“Imran Khan has destroyed political culture, weakened parliament and institutions,” she adds.
Pakistan’s economic and political instability is an extreme example of the pressures felt through the developing world as global inflation accelerates, something only accentuated by the surge in energy and food prices following Russia’s invasion of Ukraine. Across the Arabian Sea in Sri Lanka, for example, protesters are also calling on President Gotabaya Rajapaksa’s government to resign as it too struggles with double-digit price increases and hovers close to default.
But Pakistan’s economic problems go back decades. With a population of 220mn, the country has more people than western Europe combined, with a median age of 23. Yet both the pace of growth and the value of exports have trended lower in recent years. Low productivity and a dependence on imports has hampered job creation and triggered repeated balance-of-payments crises.
“Whenever we have growth, even the semblance of growth . . . we run into a current account deficit issue,” says Miftah Ismail, a former finance minister and member of the opposition Pakistan Muslim League-N party. “Our imports shoot through the roof and our exports don’t increase at the same pace, and so therefore we run out of dollars.”
Khan, better remembered internationally for his cricketing career and jet set lifestyle, underwent a religious awakening and devoted himself to domestic politics, campaigning against the alleged corruption of Pakistan’s political dynasties and its support for Nato’s war in Afghanistan.
“Khan captured Pakistan’s middle class moment,” says Maleeha Lodhi, a former Pakistan ambassador to the UN and US. He found support among students and upwardly mobile Pakistanis who “want a greater share of global power”, she adds.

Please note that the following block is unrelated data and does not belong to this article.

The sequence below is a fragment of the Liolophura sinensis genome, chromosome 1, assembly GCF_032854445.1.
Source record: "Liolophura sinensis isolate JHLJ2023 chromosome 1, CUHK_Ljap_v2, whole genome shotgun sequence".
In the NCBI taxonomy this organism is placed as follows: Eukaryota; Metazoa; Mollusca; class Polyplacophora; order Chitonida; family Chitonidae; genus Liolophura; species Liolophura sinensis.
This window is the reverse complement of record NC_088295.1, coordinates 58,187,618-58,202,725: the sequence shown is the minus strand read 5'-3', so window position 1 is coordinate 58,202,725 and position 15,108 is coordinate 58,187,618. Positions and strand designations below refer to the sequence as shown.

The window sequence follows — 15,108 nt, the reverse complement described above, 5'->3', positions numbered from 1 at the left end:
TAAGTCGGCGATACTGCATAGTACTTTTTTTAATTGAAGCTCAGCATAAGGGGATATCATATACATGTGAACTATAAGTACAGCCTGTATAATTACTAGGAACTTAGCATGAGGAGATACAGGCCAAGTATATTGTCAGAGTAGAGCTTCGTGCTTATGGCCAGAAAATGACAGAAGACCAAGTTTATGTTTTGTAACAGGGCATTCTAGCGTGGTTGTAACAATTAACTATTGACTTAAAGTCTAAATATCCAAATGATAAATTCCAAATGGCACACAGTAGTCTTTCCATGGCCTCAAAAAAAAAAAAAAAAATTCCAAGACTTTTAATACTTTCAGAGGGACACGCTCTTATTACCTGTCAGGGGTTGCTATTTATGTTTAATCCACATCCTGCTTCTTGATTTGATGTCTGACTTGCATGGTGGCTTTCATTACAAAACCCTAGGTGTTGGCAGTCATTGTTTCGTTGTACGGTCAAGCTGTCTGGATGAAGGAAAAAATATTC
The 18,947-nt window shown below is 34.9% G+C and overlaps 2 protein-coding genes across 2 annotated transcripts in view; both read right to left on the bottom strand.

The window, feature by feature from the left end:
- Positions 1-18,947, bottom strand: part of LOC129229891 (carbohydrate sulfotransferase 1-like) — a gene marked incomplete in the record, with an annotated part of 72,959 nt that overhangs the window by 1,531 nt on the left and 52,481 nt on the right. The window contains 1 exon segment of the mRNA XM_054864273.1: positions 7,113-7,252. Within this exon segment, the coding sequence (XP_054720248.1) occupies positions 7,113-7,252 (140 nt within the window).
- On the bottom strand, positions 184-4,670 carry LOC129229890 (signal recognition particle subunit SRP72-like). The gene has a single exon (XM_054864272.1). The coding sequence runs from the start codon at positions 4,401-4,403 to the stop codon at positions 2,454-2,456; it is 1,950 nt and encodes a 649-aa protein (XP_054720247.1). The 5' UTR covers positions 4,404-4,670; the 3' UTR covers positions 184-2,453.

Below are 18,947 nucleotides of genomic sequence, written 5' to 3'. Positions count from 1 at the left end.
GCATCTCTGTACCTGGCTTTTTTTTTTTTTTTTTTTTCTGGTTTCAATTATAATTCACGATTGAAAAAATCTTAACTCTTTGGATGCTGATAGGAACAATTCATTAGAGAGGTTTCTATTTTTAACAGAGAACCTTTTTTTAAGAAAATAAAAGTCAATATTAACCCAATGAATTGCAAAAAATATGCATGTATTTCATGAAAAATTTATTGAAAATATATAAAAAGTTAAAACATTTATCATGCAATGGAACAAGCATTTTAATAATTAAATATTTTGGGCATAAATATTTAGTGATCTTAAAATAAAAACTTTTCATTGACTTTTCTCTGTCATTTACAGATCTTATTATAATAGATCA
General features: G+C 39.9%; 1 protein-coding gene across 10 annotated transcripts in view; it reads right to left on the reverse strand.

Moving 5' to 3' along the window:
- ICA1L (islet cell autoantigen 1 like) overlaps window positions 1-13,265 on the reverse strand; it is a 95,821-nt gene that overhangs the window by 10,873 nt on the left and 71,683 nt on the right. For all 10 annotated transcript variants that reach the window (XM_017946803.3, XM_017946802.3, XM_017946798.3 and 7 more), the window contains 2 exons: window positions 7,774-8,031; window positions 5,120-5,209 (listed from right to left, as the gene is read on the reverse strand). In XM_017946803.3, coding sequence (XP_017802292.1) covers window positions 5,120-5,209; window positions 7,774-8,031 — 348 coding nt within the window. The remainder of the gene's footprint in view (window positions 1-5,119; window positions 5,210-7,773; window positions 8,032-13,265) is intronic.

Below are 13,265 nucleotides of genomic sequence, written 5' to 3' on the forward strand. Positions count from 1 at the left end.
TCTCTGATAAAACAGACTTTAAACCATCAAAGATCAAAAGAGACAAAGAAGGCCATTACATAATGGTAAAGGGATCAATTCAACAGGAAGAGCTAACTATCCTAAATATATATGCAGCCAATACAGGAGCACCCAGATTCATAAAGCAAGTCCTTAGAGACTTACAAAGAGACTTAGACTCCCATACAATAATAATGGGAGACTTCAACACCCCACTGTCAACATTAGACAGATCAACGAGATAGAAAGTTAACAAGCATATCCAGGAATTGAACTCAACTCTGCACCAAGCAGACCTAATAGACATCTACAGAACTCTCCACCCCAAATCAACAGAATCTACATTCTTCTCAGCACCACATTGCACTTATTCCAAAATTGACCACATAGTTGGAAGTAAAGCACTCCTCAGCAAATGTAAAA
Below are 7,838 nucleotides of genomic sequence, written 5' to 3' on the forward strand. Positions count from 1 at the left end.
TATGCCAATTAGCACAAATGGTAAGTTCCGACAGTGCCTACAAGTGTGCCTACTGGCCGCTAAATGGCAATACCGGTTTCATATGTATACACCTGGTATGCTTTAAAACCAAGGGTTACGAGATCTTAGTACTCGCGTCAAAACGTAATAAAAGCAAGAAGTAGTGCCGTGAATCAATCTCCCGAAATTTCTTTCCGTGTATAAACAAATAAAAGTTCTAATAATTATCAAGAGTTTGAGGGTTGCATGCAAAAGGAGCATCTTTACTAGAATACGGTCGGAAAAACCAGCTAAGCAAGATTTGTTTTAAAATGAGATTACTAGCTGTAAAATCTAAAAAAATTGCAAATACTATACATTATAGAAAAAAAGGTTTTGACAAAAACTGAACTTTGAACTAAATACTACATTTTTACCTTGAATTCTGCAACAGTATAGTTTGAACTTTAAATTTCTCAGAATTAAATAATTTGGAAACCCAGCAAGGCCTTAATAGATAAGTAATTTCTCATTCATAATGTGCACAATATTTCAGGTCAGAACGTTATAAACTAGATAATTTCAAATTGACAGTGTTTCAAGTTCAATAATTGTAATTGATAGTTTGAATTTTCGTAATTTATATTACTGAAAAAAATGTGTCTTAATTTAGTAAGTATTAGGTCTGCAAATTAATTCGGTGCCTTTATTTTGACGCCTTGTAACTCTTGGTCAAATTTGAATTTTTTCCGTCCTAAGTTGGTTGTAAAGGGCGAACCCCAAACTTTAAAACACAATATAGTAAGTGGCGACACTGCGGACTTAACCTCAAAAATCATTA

Khan was, however, trapped by the same economic cycles he had vowed to end. He negotiated a $6bn loan package with the IMF in 2019, only to suspend the programme. His government this year revived the scheme, passing a series of politically contentious reforms to boost revenues and strengthen central bank independence.
Yet in February the government reintroduced fuel subsidies, saying it was needed to help hard-hit Pakistanis. But analysts say this could undermine the IMF programme weeks after it restarted. Financial data company MSCI late last year downgraded Pakistan from an emerging to frontier market.
Analysts also say Khan has proved impulsive as a leader. Like many populists he uses inflammatory rhetoric to mobilise his base and discredit critics. And while his anti-corruption drive resulted in the arrest of several rival politicians, few were convicted. Although his government blames inflation, the erosion in living standards for low-income Pakistanis who voted for Khan has been a bitter disappointment.
“I voted for Imran Khan in 2018 but that was the biggest mistake of my life,” says Hidayat Khan, a taxi driver in Islamabad who migrated to the capital from Pakistan’s rural north-west. “In the last three years, everything has become more expensive. The worst part is that the government refuses to believe that they are at fault.”
Mohammed Sohail, chief executive at brokerage Topline Securities, says Pakistan’s turbulent politics has been a persistent drag on investment. “Over the last three or four years the situation has been constantly deteriorating,” he says. “The biggest risk is the political risk . . . This has been a major factor affecting the economy.”
Since the no-confidence motion was proposed, Khan has gone on the offensive, holding several large rallies across the country in which he vowed to “go after” opponents such as former president Asif Ali Zardari of the PPP and Shahbaz Sharif, leader of the PML-N. Sharif’s brother and former prime minister Nawaz has been exiled in London for more than two years after failing to return to the country following temporary medical release from a Pakistan prison, where he was jailed on corruption charges.
“Some of the criticisms we’ve faced from our own followers is that the accountability drive has not delivered the results that were expected. So [we’re] refocusing,” Umar, the planning minister, says. Zardari and Sharif “are symbols of a system, which runs from the top and goes all the way down”. Both deny wrongdoing and dismiss allegations of corruption as politically motivated.